“I am thrilled to lead Idexx and I look forward to further building on our progress and driving enduring long-term value for shareholders and customers by advancing our purpose to enhance the health and well-being of pets, people and livestock,” Mazelsky said Thursday in a prepared statement. “I thank Jon for his mentorship and leadership of the company and look forward to his continued contributions as a board member and senior adviser.”

CHANGES AT THE TOP

Idexx is the second of Maine’s four non-bank publicly traded companies to announce a permanent change in its top leadership this week. On Tuesday, Portland-based Covetrus Inc., a veterinary technology and services firm, announced that Benjamin Shaw had stepped down as president and CEO less than nine months after the company’s launch in February. Covetrus posted a net loss in its most recent quarter that shocked analysts and sparked an investor lawsuit alleging securities fraud.

Idexx and Covetrus belong to the same industry and even share a founder in common, Benjamin Shaw’s father, David Shaw, who founded Idexx and later co-founded Covetrus predecessor Vets First Choice with his son. However, the reasons for their respective leadership changes this week are completely unrelated.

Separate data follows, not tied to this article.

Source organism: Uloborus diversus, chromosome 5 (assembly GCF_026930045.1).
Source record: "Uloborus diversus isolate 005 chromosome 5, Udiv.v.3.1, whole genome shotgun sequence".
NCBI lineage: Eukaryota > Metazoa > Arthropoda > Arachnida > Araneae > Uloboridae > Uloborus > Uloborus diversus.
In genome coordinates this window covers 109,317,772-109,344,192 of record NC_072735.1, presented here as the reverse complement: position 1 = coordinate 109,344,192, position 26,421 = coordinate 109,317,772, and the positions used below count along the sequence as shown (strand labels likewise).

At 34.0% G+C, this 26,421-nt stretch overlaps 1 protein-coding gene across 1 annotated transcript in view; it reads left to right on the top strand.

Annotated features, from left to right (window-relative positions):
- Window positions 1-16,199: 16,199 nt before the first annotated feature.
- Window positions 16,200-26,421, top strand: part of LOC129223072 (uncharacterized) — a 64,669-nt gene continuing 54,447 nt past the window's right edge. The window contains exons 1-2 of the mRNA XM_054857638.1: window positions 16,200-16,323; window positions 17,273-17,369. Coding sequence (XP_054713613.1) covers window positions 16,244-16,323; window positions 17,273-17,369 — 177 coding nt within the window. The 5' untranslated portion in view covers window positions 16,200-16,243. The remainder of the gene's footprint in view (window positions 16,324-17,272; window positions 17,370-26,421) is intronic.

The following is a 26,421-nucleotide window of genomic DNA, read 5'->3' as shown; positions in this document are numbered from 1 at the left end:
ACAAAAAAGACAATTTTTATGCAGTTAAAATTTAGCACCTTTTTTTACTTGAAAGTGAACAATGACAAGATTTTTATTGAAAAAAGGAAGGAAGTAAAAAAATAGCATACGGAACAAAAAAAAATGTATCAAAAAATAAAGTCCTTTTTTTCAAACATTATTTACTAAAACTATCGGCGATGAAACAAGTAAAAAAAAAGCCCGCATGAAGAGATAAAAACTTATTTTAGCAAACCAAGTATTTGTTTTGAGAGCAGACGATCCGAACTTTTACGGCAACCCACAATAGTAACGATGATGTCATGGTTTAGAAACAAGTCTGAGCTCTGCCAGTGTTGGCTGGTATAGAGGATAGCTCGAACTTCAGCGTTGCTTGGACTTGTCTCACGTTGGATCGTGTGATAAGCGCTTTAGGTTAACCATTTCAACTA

Coincidentally, MaineHealth announced Wednesday that its top management – William Caron, CEO, and Rich Petersen, president – were announcing their impending retirements from the Portland-based health care system.

Idexx, which produces veterinary diagnostic testing equipment, software and other products, has consistently produced solid earnings growth over the past several years. In its most recent quarterly earnings report issued Aug. 1, the company said revenue was up by 7 percent from a year earlier, and that net income had increased by 16 percent.

Idexx reported quarterly revenue of $620 million, compared with $581 million for the same period a year earlier, and quarterly net income of $126 million, or $1.43 per share, compared with $109 million, or $1.23 per share, for the same period a year earlier.

Idexx reported revenue of $2.2 billion in 2018, up 12 percent from the previous year. Its net income in 2018 was $377 million, a 22 percent increase from the year before. It received city approval in 2018 to construct a multilevel, 135,000-square-foot expansion to its Westbrook headquarters that will accommodate 600 additional workers when completed.

The company has been headquartered in Westbrook since 1991. It has about 3,000 employees in Maine and more than 8,000 worldwide. It is Maine’s largest publicly traded company in terms of market capitalization, or the number of outstanding shares multiplied by the value of each share.

Idexx shares trade on the Nasdaq Stock Market under the symbol IDXX. Following the announcement about the company’s leadership change early Thursday, the value of Idexx shares remained largely unchanged from the previous day’s closing price at roughly $268.33 per share at Thursday’s market close.